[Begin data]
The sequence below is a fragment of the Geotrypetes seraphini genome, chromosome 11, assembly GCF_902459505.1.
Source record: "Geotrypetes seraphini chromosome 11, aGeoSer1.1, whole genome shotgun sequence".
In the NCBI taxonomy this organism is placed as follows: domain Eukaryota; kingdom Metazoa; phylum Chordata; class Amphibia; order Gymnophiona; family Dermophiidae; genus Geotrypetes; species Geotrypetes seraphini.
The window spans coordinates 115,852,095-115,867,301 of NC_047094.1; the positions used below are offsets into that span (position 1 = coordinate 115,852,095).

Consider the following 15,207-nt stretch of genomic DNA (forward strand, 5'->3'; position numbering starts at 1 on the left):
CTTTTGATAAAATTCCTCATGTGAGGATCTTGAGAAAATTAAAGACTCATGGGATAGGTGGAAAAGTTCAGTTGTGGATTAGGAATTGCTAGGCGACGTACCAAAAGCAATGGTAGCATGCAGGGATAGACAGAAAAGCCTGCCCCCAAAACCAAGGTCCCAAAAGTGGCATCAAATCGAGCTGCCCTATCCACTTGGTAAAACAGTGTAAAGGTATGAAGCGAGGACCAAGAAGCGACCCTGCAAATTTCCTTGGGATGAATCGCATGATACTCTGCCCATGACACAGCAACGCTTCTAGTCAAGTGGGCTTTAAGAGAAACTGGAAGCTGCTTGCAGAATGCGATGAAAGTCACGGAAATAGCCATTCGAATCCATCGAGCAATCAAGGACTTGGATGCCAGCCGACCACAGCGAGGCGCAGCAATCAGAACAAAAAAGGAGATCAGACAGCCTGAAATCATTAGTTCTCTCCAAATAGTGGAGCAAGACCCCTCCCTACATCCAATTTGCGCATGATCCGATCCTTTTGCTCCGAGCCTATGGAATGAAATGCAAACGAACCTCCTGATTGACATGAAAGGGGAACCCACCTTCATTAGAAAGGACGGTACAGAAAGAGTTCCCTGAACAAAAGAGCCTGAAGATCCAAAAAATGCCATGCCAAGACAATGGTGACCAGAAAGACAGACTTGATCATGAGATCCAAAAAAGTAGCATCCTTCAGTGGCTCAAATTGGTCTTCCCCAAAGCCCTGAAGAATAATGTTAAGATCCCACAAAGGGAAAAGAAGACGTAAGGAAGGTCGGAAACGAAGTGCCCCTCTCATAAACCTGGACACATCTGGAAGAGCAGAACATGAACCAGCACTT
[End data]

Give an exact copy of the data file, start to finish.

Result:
The sequence below is a fragment of the Geotrypetes seraphini genome, chromosome 11, assembly GCF_902459505.1.
Source record: "Geotrypetes seraphini chromosome 11, aGeoSer1.1, whole genome shotgun sequence".
In the NCBI taxonomy this organism is placed as follows: domain Eukaryota; kingdom Metazoa; phylum Chordata; class Amphibia; order Gymnophiona; family Dermophiidae; genus Geotrypetes; species Geotrypetes seraphini.
The window spans coordinates 115,852,095-115,867,301 of NC_047094.1; the positions used below are offsets into that span (position 1 = coordinate 115,852,095).

Consider the following 15,207-nt stretch of genomic DNA (forward strand, 5'->3'; position numbering starts at 1 on the left):
CTTTTGATAAAATTCCTCATGTGAGGATCTTGAGAAAATTAAAGACTCATGGGATAGGTGGAAAAGTTCAGTTGTGGATTAGGAATTGCTAGGCGACGTACCAAAAGCAATGGTAGCATGCAGGGATAGACAGAAAAGCCTGCCCCCAAAACCAAGGTCCCAAAAGTGGCATCAAATCGAGCTGCCCTATCCACTTGGTAAAACAGTGTAAAGGTATGAAGCGAGGACCAAGAAGCGACCCTGCAAATTTCCTTGGGATGAATCGCATGATACTCTGCCCATGACACAGCAACGCTTCTAGTCAAGTGGGCTTTAAGAGAAACTGGAAGCTGCTTGCAGAATGCGATGAAAGTCACGGAAATAGCCATTCGAATCCATCGAGCAATCAAGGACTTGGATGCCAGCCGACCACAGCGAGGCGCAGCAATCAGAACAAAAAAGGAGATCAGACAGCCTGAAATCATTAGTTCTCTCCAAATAGTGGAGCAAGACCCCTCCCTACATCCAATTTGCGCATGATCCGATCCTTTTGCTCCGAGCCTATGGAATGAAATGCAAACGAACCTCCTGATTGACATGAAAGGGGAACCCACCTTCATTAGAAAGGACGGTACAGAAAGAGTTCCCTGAACAAAAGAGCCTGAAGATCCAAAAAATGCCATGCCAAGACAATGGTGACCAGAAAGACAGACTTGATCATGAGATCCAAAAAAGTAGCATCCTTCAGTGGCTCAAATTGGTCTTCCCCAAAGCCCTGAAGAATAATGTTAAGATCCCACAAAGGGAAAAGAAGACGTAAGGAAGGTCGGAAACGAAGTGCCCCTCTCATAAACCTGGACACATCTGGAAGAGCAGAACATGAACCAGCACTT